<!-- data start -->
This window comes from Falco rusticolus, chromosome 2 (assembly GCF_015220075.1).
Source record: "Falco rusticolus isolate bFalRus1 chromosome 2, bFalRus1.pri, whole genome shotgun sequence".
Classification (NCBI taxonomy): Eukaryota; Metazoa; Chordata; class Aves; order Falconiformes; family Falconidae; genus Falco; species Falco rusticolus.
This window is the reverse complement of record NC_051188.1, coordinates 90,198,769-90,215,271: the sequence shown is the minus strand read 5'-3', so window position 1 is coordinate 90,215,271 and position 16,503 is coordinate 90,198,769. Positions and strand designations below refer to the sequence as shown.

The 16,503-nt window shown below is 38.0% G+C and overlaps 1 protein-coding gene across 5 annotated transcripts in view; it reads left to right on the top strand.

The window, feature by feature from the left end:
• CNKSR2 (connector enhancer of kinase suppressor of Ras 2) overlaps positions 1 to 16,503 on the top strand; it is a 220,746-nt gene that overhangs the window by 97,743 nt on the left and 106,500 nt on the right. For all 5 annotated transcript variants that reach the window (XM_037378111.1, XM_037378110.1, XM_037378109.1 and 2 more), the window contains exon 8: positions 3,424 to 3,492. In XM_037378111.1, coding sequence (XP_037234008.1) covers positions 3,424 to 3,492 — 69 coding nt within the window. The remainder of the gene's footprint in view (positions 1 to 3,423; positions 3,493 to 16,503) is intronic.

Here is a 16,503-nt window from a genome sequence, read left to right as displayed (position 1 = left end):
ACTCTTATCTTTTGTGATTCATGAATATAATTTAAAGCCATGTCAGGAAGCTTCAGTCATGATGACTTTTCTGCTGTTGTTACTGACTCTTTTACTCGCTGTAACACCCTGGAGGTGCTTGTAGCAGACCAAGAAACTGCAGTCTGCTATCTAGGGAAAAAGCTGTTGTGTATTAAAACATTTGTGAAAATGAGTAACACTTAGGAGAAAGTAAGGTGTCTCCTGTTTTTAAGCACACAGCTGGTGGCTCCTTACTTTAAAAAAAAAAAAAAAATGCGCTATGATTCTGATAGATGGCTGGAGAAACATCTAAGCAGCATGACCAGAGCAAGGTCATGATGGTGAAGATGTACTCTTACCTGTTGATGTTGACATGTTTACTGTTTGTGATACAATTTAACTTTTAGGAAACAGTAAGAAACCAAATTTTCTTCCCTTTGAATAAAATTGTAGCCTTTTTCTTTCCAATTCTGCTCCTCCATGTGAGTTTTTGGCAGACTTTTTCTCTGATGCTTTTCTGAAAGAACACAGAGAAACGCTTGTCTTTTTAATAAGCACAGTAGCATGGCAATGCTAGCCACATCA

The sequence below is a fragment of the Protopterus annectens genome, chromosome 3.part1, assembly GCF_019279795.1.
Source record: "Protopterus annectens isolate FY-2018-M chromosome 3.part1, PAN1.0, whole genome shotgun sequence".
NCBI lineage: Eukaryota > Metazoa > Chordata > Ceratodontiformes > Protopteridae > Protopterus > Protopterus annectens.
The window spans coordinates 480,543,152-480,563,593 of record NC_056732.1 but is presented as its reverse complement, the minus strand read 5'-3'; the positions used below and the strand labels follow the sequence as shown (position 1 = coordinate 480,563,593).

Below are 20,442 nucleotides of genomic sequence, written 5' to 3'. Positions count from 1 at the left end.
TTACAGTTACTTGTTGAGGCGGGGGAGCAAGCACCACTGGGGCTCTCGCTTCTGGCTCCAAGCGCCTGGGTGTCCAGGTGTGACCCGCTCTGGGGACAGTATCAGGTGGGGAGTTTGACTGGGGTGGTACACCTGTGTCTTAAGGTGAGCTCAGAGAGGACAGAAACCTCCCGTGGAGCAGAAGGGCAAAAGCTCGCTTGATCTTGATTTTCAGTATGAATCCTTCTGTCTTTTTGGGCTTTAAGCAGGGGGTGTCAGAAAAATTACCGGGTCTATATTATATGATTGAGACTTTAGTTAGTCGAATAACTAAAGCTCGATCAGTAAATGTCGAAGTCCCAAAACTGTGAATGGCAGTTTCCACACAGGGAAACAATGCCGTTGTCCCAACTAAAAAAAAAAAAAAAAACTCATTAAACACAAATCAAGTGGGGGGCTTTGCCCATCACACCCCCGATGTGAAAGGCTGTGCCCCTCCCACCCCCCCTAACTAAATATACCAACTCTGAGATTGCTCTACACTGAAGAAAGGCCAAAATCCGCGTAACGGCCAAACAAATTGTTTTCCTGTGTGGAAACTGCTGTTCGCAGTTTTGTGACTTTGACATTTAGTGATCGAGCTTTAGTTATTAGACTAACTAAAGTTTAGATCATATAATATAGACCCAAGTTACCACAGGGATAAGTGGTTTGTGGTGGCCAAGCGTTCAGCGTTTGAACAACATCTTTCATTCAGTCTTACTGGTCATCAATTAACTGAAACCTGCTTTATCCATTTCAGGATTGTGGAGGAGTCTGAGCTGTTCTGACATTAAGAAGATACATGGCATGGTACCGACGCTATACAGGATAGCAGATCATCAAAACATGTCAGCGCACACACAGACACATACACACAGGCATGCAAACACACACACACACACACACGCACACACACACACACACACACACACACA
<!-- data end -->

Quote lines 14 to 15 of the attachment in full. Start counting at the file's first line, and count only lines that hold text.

Below are 20,442 nucleotides of genomic sequence, written 5' to 3'. Positions count from 1 at the left end.
TTACAGTTACTTGTTGAGGCGGGGGAGCAAGCACCACTGGGGCTCTCGCTTCTGGCTCCAAGCGCCTGGGTGTCCAGGTGTGACCCGCTCTGGGGACAGTATCAGGTGGGGAGTTTGACTGGGGTGGTACACCTGTGTCTTAAGGTGAGCTCAGAGAGGACAGAAACCTCCCGTGGAGCAGAAGGGCAAAAGCTCGCTTGATCTTGATTTTCAGTATGAATCCTTCTGTCTTTTTGGGCTTTAAGCAGGGGGTGTCAGAAAAATTACCGGGTCTATATTATATGATTGAGACTTTAGTTAGTCGAATAACTAAAGCTCGATCAGTAAATGTCGAAGTCCCAAAACTGTGAATGGCAGTTTCCACACAGGGAAACAATGCCGTTGTCCCAACTAAAAAAAAAAAAAAAAACTCATTAAACACAAATCAAGTGGGGGGCTTTGCCCATCACACCCCCGATGTGAAAGGCTGTGCCCCTCCCACCCCCCCTAACTAAATATACCAACTCTGAGATTGCTCTACACTGAAGAAAGGCCAAAATCCGCGTAACGGCCAAACAAATTGTTTTCCTGTGTGGAAACTGCTGTTCGCAGTTTTGTGACTTTGACATTTAGTGATCGAGCTTTAGTTATTAGACTAACTAAAGTTTAGATCATATAATATAGACCCAAGTTACCACAGGGATAAGTGGTTTGTGGTGGCCAAGCGTTCAGCGTTTGAACAACATCTTTCATTCAGTCTTACTGGTCATCAATTAACTGAAACCTGCTTTATCCATTTCAGGATTGTGGAGGAGTCTGAGCTGTTCTGACATTAAGAAGATACATGGCATGGTACCGACGCTATACAGGATAGCAGATCATCAAAACATGTCAGCGCACACACAGACACATACACACAGGCATGCAAACACACACACACACACACACGCACACACACACACACACACACACACACA